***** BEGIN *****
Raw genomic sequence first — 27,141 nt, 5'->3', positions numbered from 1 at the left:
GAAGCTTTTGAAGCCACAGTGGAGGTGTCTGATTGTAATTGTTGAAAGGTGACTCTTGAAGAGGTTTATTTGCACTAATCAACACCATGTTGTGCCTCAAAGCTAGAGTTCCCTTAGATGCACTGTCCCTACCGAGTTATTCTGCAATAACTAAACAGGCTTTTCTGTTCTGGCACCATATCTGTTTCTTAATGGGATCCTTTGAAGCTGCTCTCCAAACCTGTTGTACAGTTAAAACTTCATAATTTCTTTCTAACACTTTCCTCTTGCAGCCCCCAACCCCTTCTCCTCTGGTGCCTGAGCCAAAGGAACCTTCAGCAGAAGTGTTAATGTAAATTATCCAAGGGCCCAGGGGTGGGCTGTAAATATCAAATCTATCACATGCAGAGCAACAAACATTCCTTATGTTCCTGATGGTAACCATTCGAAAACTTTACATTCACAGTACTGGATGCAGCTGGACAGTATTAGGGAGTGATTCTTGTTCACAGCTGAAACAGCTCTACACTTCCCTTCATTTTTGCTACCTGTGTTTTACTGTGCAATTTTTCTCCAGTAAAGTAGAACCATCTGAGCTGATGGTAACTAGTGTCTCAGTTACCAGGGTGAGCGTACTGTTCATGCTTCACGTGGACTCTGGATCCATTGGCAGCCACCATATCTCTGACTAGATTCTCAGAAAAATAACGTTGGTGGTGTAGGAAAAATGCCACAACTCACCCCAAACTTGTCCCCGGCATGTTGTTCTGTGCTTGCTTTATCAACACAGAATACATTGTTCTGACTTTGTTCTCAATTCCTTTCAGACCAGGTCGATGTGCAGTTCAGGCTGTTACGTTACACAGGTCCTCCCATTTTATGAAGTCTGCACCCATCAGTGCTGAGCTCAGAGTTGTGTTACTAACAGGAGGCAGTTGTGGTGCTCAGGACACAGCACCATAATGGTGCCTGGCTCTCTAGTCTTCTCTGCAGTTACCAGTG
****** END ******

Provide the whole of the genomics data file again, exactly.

Raw genomic sequence first — 27,141 nt, 5'->3', positions numbered from 1 at the left:
GAAGCTTTTGAAGCCACAGTGGAGGTGTCTGATTGTAATTGTTGAAAGGTGACTCTTGAAGAGGTTTATTTGCACTAATCAACACCATGTTGTGCCTCAAAGCTAGAGTTCCCTTAGATGCACTGTCCCTACCGAGTTATTCTGCAATAACTAAACAGGCTTTTCTGTTCTGGCACCATATCTGTTTCTTAATGGGATCCTTTGAAGCTGCTCTCCAAACCTGTTGTACAGTTAAAACTTCATAATTTCTTTCTAACACTTTCCTCTTGCAGCCCCCAACCCCTTCTCCTCTGGTGCCTGAGCCAAAGGAACCTTCAGCAGAAGTGTTAATGTAAATTATCCAAGGGCCCAGGGGTGGGCTGTAAATATCAAATCTATCACATGCAGAGCAACAAACATTCCTTATGTTCCTGATGGTAACCATTCGAAAACTTTACATTCACAGTACTGGATGCAGCTGGACAGTATTAGGGAGTGATTCTTGTTCACAGCTGAAACAGCTCTACACTTCCCTTCATTTTTGCTACCTGTGTTTTACTGTGCAATTTTTCTCCAGTAAAGTAGAACCATCTGAGCTGATGGTAACTAGTGTCTCAGTTACCAGGGTGAGCGTACTGTTCATGCTTCACGTGGACTCTGGATCCATTGGCAGCCACCATATCTCTGACTAGATTCTCAGAAAAATAACGTTGGTGGTGTAGGAAAAATGCCACAACTCACCCCAAACTTGTCCCCGGCATGTTGTTCTGTGCTTGCTTTATCAACACAGAATACATTGTTCTGACTTTGTTCTCAATTCCTTTCAGACCAGGTCGATGTGCAGTTCAGGCTGTTACGTTACACAGGTCCTCCCATTTTATGAAGTCTGCACCCATCAGTGCTGAGCTCAGAGTTGTGTTACTAACAGGAGGCAGTTGTGGTGCTCAGGACACAGCACCATAATGGTGCCTGGCTCTCTAGTCTTCTCTGCAGTTACCAGTG